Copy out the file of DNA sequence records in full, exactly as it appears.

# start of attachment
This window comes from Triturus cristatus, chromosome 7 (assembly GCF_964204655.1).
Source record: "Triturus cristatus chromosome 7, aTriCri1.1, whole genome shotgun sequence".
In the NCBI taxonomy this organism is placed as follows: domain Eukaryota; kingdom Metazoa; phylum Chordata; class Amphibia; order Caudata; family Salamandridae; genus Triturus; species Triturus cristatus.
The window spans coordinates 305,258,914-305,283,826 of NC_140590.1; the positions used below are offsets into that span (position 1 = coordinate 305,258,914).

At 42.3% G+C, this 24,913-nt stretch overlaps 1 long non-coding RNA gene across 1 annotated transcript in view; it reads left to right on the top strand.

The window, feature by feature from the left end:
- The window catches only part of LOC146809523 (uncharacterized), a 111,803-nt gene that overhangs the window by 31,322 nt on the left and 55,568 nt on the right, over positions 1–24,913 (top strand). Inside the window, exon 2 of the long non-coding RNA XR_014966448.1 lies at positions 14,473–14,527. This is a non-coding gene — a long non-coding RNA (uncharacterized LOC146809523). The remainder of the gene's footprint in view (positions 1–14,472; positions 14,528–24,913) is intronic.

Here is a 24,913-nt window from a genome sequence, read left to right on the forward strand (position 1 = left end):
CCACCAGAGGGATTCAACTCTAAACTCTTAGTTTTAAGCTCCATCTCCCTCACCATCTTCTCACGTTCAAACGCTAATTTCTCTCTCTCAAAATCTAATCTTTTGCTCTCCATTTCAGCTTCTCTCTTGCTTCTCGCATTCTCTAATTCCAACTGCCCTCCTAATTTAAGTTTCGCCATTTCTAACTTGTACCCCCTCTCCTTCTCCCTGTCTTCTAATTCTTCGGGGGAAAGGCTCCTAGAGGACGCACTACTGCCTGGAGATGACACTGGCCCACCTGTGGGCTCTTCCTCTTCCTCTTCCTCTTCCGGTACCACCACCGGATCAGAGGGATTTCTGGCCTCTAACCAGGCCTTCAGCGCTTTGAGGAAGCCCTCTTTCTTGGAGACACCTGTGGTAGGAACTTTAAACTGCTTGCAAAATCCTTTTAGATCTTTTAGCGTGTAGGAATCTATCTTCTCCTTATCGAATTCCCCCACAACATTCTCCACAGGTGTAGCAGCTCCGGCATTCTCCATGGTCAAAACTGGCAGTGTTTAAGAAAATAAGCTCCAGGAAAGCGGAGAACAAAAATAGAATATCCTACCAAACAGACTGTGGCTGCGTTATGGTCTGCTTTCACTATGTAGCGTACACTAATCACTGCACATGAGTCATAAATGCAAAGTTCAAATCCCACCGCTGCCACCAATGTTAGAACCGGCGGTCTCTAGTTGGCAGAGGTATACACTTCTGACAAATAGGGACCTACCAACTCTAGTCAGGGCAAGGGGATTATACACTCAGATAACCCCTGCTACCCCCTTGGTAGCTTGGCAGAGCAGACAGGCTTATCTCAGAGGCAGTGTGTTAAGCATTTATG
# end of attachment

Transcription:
This window comes from Triturus cristatus, chromosome 7 (assembly GCF_964204655.1).
Source record: "Triturus cristatus chromosome 7, aTriCri1.1, whole genome shotgun sequence".
In the NCBI taxonomy this organism is placed as follows: domain Eukaryota; kingdom Metazoa; phylum Chordata; class Amphibia; order Caudata; family Salamandridae; genus Triturus; species Triturus cristatus.
The window spans coordinates 305,258,914-305,283,826 of NC_140590.1; the positions used below are offsets into that span (position 1 = coordinate 305,258,914).

At 42.3% G+C, this 24,913-nt stretch overlaps 1 long non-coding RNA gene across 1 annotated transcript in view; it reads left to right on the top strand.

The window, feature by feature from the left end:
- The window catches only part of LOC146809523 (uncharacterized), a 111,803-nt gene that overhangs the window by 31,322 nt on the left and 55,568 nt on the right, over positions 1–24,913 (top strand). Inside the window, exon 2 of the long non-coding RNA XR_014966448.1 lies at positions 14,473–14,527. This is a non-coding gene — a long non-coding RNA (uncharacterized LOC146809523). The remainder of the gene's footprint in view (positions 1–14,472; positions 14,528–24,913) is intronic.

Here is a 24,913-nt window from a genome sequence, read left to right on the forward strand (position 1 = left end):
CCACCAGAGGGATTCAACTCTAAACTCTTAGTTTTAAGCTCCATCTCCCTCACCATCTTCTCACGTTCAAACGCTAATTTCTCTCTCTCAAAATCTAATCTTTTGCTCTCCATTTCAGCTTCTCTCTTGCTTCTCGCATTCTCTAATTCCAACTGCCCTCCTAATTTAAGTTTCGCCATTTCTAACTTGTACCCCCTCTCCTTCTCCCTGTCTTCTAATTCTTCGGGGGAAAGGCTCCTAGAGGACGCACTACTGCCTGGAGATGACACTGGCCCACCTGTGGGCTCTTCCTCTTCCTCTTCCTCTTCCGGTACCACCACCGGATCAGAGGGATTTCTGGCCTCTAACCAGGCCTTCAGCGCTTTGAGGAAGCCCTCTTTCTTGGAGACACCTGTGGTAGGAACTTTAAACTGCTTGCAAAATCCTTTTAGATCTTTTAGCGTGTAGGAATCTATCTTCTCCTTATCGAATTCCCCCACAACATTCTCCACAGGTGTAGCAGCTCCGGCATTCTCCATGGTCAAAACTGGCAGTGTTTAAGAAAATAAGCTCCAGGAAAGCGGAGAACAAAAATAGAATATCCTACCAAACAGACTGTGGCTGCGTTATGGTCTGCTTTCACTATGTAGCGTACACTAATCACTGCACATGAGTCATAAATGCAAAGTTCAAATCCCACCGCTGCCACCAATGTTAGAACCGGCGGTCTCTAGTTGGCAGAGGTATACACTTCTGACAAATAGGGACCTACCAACTCTAGTCAGGGCAAGGGGATTATACACTCAGATAACCCCTGCTACCCCCTTGGTAGCTTGGCAGAGCAGACAGGCTTATCTCAGAGGCAGTGTGTTAAGCATTTATG